• Female high-fliers honoured by Queen’s 03 Jul, 2015 The first woman to be appointed as Vice-Chancellor of the University of Oxford will be honoured by Queen’s University today (Thursday 2 July). Professor Louise Richardson, a renowned scholar on terrorism and security studies, will be recognised for her exceptional services to education.  She currently leads St Andrews University as its Principal and Vice-Chancellor and will take up the new position at the University of Oxford at the beginning of next year. A native of County Waterford, Professor Richardson studied at Trinity College Dublin where she received a Rotary Scholarship to study in the US and completed a PhD at Harvard University, where she taught for many years and held a succession of high-profile positions. Commenting on her honorary degree, Professor Richardson said: “I am both delighted and honoured to recei...)
  • Significant research grant awarded to develop and test a new model of pharmacy practice in care homes 01 Jul, 2015 Researchers from Queen’s University Belfast and the Universities of East Anglia, Aberdeen and Leeds, in partnership with NHS South Norfolk Clinical Commissioning Group (CCG), have succeeded in winning a £2 million Programme Grant from the National Institute of Health Research (NIHR) for a five year programme of research into medicines management in care homes. The Queen’s University Belfast contribution will be led by Professor Carmel Hughes, from the School of Pharmacy. Professors David Wright and Richard Holland from the School of Pharmacy and School of Medicine respectively at the University of East Anglia, are leading the research. A national report identified large numbers of medication errors in care homes and recommended that one individual should be responsible for medicines management. Emerging evidence indi...)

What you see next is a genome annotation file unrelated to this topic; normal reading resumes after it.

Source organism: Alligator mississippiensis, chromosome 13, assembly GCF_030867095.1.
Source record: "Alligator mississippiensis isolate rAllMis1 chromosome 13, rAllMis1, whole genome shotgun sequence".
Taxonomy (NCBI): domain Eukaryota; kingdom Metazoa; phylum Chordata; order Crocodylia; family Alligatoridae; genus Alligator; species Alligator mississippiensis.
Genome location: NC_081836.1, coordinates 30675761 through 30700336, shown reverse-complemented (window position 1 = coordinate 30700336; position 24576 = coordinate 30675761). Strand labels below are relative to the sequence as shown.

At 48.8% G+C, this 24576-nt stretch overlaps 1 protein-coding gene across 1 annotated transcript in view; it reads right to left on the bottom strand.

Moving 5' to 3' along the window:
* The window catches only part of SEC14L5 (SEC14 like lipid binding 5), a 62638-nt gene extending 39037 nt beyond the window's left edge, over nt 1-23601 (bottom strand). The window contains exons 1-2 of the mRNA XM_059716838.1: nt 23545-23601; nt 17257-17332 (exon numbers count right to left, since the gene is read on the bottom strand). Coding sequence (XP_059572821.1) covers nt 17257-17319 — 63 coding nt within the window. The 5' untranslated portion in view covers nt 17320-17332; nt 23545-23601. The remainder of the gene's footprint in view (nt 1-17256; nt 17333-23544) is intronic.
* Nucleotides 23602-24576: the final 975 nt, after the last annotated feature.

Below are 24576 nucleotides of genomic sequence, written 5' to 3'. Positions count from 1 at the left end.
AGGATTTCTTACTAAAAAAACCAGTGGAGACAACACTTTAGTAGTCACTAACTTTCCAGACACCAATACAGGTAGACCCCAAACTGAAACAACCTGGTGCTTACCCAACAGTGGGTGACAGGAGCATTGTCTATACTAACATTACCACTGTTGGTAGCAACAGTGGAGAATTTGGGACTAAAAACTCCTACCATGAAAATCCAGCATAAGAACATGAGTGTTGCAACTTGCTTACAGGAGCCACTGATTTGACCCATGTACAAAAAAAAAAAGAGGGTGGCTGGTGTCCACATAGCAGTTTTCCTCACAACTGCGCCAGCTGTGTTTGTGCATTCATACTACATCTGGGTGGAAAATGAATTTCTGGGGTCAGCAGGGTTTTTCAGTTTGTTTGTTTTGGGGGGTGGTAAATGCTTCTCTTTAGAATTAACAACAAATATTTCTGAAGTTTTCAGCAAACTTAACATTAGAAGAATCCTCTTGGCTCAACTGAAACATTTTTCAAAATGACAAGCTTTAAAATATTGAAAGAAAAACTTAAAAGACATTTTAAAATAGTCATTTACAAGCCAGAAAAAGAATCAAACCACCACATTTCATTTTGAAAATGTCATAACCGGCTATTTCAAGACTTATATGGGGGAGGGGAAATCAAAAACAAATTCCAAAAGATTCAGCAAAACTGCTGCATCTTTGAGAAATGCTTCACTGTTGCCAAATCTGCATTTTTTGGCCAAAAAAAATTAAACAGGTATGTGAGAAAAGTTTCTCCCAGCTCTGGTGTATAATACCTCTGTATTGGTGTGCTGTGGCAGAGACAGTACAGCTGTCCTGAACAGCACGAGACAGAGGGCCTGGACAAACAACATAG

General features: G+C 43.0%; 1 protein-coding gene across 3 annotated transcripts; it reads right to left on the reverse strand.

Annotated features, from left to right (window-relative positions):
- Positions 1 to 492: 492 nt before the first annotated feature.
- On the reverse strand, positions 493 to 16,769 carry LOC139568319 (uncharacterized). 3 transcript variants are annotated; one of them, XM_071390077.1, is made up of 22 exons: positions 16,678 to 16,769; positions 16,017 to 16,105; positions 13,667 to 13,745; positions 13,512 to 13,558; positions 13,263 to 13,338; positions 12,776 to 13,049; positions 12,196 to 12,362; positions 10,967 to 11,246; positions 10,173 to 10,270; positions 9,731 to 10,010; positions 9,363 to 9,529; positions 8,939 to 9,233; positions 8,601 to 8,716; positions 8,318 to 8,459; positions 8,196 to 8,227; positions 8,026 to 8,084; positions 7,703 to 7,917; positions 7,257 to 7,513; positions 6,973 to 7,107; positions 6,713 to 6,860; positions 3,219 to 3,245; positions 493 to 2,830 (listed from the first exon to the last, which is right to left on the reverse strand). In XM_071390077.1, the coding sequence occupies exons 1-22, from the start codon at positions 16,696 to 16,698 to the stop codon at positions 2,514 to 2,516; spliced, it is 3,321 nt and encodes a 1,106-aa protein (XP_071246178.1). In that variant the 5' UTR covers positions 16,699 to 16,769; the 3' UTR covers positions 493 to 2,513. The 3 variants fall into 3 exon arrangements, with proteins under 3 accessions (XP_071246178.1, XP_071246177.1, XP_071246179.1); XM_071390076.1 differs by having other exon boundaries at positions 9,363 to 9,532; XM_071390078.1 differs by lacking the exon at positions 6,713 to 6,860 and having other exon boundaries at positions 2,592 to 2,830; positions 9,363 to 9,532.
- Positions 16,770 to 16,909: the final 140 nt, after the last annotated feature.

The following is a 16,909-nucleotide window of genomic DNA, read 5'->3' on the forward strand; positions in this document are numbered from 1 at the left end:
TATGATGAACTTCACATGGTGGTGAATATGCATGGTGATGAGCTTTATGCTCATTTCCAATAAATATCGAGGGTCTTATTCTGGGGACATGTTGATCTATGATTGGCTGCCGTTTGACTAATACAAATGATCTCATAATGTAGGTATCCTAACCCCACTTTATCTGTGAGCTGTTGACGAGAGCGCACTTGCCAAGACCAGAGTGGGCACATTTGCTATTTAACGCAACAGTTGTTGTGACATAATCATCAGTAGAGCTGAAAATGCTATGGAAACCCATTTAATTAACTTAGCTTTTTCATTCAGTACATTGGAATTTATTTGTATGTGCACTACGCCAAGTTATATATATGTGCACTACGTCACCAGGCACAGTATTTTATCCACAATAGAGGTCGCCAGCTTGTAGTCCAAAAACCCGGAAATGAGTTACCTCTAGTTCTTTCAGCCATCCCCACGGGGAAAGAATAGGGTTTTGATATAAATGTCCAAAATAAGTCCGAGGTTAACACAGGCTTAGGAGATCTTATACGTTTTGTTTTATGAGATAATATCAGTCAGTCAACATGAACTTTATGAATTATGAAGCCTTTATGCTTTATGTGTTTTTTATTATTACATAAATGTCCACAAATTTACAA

• Leading Rosetta mission scientist gives the latest on Philae at Queen’s University 29 Jun, 2015 In the wake of the Philae probe ‘waking up’ last weekend as part of the Rosetta space mission, Queen’s University Belfast is to host a free public lecture by one of Rosetta’s key scientists. Monica Grady CBE, Professor of Planetary and Space Science at the Open University, is a leading scientist in the Rosetta mission which oversaw the landing of the Philae space probe back in November. Professor Alan Fitzsimmons, from the Astrophysics Research Centre at Queen’s University, also provides research support to the mission by telescopic observations from Earth. Professor Grady will deliver the Royal Irish Academy 2015 McCrea Lecture at Queen’s on Friday 26 June, including a detailed account of the Rosetta mission to date, along with a more general insight into comets and why some people think they may hold ...)
  • Queen’s researchers in hospital superbug breakthrough 11 Jun, 2015 Researchers at Queen’s University Belfast have developed a cutting-edge new medical therapy that could protect UK hospital patients against a lethal superbug. The new treatment, which uses a molecule called an inhibitor to prevent the new superbug Klebsiella pneumonia from blocking the body’s natural defences, has the potential to save thousands of lives in the UK each year. Klebsiella, which has mortality rates of 25-60%, can cause bladder infections and pneumonia and is resistant to all major antibiotics. The research team, from the School of Medicine, Dentistry and Biomedical Sciences at Queen’s, found that Klebsiella can survive inside white blood cells called ‘macrophages’, which are meant to protect the human body from infection. The superbug takes over a protein in the blood cell called ‘Akt̵...)
  • Queen’s launches Northern Ireland’s first drugs and alcohol network 10 Jun, 2015 Researchers at Queen’s have joined forces with the Public Health Agency and the Department of Health to form the first ever Drugs and Alcohol Research Network (DARN) in Northern Ireland which will be launched tomorrow, 11 June 2015. DARN aims to provide a one-stop platform for all researchers, policy-makers and practitioners in Northern Ireland and internationally, in order to develop a more informed research base on drugs and alcohol issues. Inside Queen’s, DARN will act as an inter-disciplinary forum where findings from areas as diverse as social work, public health, education, economics, sociology, psychology, law and pharmacy can be pooled and feed into wider discussions outside the University, including directly informing government policy and comparative studies with other countries. Lead organisers, Dr Anne Campbell and...)